The God of Small Things – Arundhati Roy
By Georgia Bower
Arundhati Roy’s first novel, The God of Small Things, is a masterpiece full of brooding foreshadowing, rich with a kaleidoscope of voices. First, I will gush over Roy’s compelling use of language that grips the reader from the very first sentence. She establishes the sombre mood of the novel straight away through pathetic fallacy, setting the backdrop for the tragic events that befall the dysfunctional family. Every word is beautifully placed for maximum impact, every moment is emotionally charged, and it’s all done in such a seemingly effortless way. The powerful motifs punctuate the stark realism of the novel through promoting themes of darkness, doom and loss. Love is shown to be the only limitless and illuminating force as the characters turn to each other to try and move on from the traumatic events they have experienced.
There is a mystery at the heart of it: how did their cousin Sophie Mol die? The answer is tangled up in overlapping storylines that artfully unravel to expose the truth. All the minute factors and feelings that cause the family members’ actions are carefully described, engrossing the reader through the sheer depth of detail. Sophie’s death haunts Estha and Rahel; it will be stained on their memory forevermore. Each characters’ contribution to the awful night that marks Sophie’s death is brought into focus. This accentuates the importance of the butterfly effect in the pattern of the narrative. The heartbreaking revelation of what happened to Sophie moved me to tears.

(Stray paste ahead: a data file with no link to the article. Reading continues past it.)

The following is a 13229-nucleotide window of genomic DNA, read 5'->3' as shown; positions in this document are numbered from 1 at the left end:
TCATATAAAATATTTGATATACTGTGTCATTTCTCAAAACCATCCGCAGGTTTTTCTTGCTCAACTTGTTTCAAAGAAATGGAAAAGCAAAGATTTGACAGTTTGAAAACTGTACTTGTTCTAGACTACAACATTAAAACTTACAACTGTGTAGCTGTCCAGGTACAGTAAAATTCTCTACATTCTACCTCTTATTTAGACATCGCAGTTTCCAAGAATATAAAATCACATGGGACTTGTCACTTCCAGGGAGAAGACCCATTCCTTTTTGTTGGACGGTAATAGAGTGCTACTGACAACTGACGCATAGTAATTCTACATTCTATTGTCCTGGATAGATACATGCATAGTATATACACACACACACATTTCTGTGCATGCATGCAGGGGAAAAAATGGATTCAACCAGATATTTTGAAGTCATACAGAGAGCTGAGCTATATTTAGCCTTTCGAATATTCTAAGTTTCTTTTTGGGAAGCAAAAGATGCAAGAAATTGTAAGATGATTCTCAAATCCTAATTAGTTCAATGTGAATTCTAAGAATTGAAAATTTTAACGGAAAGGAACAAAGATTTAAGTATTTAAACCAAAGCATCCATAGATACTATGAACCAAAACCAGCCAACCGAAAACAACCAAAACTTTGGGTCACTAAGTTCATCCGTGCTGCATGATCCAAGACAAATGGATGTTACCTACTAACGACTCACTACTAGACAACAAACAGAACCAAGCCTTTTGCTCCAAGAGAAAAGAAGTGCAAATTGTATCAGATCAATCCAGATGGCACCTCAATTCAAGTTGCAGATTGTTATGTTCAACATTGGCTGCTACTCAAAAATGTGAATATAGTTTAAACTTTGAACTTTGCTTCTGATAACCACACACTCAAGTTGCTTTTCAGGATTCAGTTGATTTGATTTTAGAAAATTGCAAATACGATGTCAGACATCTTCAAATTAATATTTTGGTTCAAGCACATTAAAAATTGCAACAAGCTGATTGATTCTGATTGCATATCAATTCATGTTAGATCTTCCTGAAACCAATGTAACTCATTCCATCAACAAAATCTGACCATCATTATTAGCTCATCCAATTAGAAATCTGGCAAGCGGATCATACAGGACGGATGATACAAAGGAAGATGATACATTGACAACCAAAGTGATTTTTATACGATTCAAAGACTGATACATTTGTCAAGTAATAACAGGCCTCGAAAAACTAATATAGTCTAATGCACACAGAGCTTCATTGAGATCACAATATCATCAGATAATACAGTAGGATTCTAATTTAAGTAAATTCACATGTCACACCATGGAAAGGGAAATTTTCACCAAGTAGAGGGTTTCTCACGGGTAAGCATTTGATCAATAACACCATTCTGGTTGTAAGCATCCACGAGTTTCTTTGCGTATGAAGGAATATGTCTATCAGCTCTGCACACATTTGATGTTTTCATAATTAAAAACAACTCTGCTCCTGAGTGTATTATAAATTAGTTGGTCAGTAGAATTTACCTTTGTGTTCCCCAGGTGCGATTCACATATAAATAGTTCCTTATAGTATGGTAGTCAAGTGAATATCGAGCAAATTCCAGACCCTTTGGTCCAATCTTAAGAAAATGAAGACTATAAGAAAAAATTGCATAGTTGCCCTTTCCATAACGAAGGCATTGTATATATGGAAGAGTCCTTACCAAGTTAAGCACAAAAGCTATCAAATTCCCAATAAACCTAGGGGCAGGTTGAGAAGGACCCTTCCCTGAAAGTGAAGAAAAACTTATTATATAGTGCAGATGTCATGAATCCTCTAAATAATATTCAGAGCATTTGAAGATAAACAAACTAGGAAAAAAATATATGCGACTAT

The characterisation is so well developed that it is impossible not to become invested in their lives. The quotation by John Berger at the start, ‘never again will a single story be told as though it’s the only one,’ makes it clear that Roy’s integration of varying perspectives through free indirect discourse is fundamental to the novel’s purpose. Even the villains’ backstories are explored, showing how they became embittered by their disappointing lives. This inevitably evokes a degree of understanding and sympathy for them which further complicates the text.
The setting of the novel, particularly in relation to the Indian caste system, is crucial to its discussion of the “Love Laws.” The characters’ main struggles involve trying to keep within the confines of these “Love Laws” that society imposes on them. Roy takes on the role of social commentator as she expresses how unnatural it is to have rules that govern who we love, and how. Roy reflects on the injustice of peoples’ lives being seen as ‘small things’ compared to others of higher ranking in the caste system.
The God of Small Things offers an incredible insight into the harrowing effects of the caste system for an ‘Untouchable’ who falls in love with someone above their social class. Set in 1993, the narrative uses a series of analepses to return to 1969, the year of the fateful incident. The differences between these temporal settings are important to the novel’s insight into the political context of India in terms of Communism and changing attitudes towards British culture.
The novel is undoubtedly tragic, but at the end it shifts in tone to share a beautiful message of hope rising up despite the bleakness of their lives. This hope is encapsulated in the word ‘naaley’ meaning ‘tomorrow.’ I was impressed by this perfectly poignant ending as its positivity came as a surprise to me. Based on how much I enjoyed The God of Small Things, I know I will be reading more from Roy and I strongly recommend that you do the same!
Photograph: Josue Goge via Flickr Creative Commons